Coping with Admissions Anxiety - Strategy #3

Not getting into med school is scary; it's not quite as much of a "first-world problem" as the cartoon above, but it's not life-or-death either. 

When you have engineered most of your life around one goal - getting into medical school - it is hard to keep that goal in perspective.  But let's try, shall we?

Strategy #3 - Keep perspective

What's the worst that can happen...

a) if you fail a class?  (you'll have to re-take the class)

b) if you don't get that internship (you will find something else interesting to do with your summer).

c) if you don't do well on the MCAT the first time around? (you'll have to re-take the MCAT and maybe push off your application by a year) 

These are regular pre-med stresses that seem important, but even if they don't go well, they won't have a huge impact on your med school aspirations.

But let's get to the big one.  What happens if you don't get into med school?  You apply, and you don't get in.

a) There are osteopathic medical schools that are a little easier to get into and that place graduates in every specialty imaginable.  

b) There are reputable Caribbean and international schools with an excellent track record of getting students back to the US to practice medicine.

Let's get bigger.  What if you discover that you just can't cut it as a physician, that this life of stress and hard work just isn't right for you?  Your parents will still love you.  Your friends will still love you.  Life is good, and the world is a big place.  There are so many opportunities out there to do good work; being a doctor is one of a litany of options.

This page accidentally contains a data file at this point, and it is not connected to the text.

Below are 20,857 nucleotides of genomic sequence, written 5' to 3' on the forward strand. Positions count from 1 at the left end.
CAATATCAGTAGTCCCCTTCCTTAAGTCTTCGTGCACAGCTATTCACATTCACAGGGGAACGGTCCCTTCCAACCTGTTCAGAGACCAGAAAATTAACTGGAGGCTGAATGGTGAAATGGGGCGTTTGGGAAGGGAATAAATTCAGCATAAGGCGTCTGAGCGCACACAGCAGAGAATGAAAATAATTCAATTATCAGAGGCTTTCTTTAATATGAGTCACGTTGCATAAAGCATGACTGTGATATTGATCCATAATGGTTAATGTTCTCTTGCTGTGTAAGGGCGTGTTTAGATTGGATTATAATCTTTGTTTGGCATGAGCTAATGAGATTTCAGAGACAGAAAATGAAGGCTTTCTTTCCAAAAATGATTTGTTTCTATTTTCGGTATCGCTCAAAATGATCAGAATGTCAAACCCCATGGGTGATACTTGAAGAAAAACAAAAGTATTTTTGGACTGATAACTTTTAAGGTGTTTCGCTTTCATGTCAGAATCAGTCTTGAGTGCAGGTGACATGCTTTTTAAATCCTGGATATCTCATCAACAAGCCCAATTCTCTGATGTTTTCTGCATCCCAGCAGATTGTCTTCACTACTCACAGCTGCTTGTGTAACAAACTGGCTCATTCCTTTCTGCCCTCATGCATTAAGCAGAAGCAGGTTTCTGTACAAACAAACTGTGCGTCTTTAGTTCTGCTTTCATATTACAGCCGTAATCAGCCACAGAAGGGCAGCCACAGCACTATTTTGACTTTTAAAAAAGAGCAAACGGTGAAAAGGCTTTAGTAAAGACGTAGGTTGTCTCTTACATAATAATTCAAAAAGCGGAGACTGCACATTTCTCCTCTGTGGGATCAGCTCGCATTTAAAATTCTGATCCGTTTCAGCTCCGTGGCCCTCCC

There's a long list of other health professions, all of which pay well, have good work hours, and allow you to help people.

Not getting in is not the end of your desires to become a health care professional.

Ways to help you keep perspective:

1) Volunteer.  Nothing helps you put your problems in perspective like volunteering with a population of people who have it much worse than you.  Homeless shelters, hospitals, low-income schools - wherever you choose to volunteer, just do it on a regular basis.

2) Keep a gratitude journal.  The idea is to focus your brain on what you already have, something that you're grateful for.  You don't have to write in it every day, but just a quick post about something you have (your health, a roof over your head, a person you love in your life) will help keep you centered and grateful, which can go a long way toward keeping perspective on your anxiety.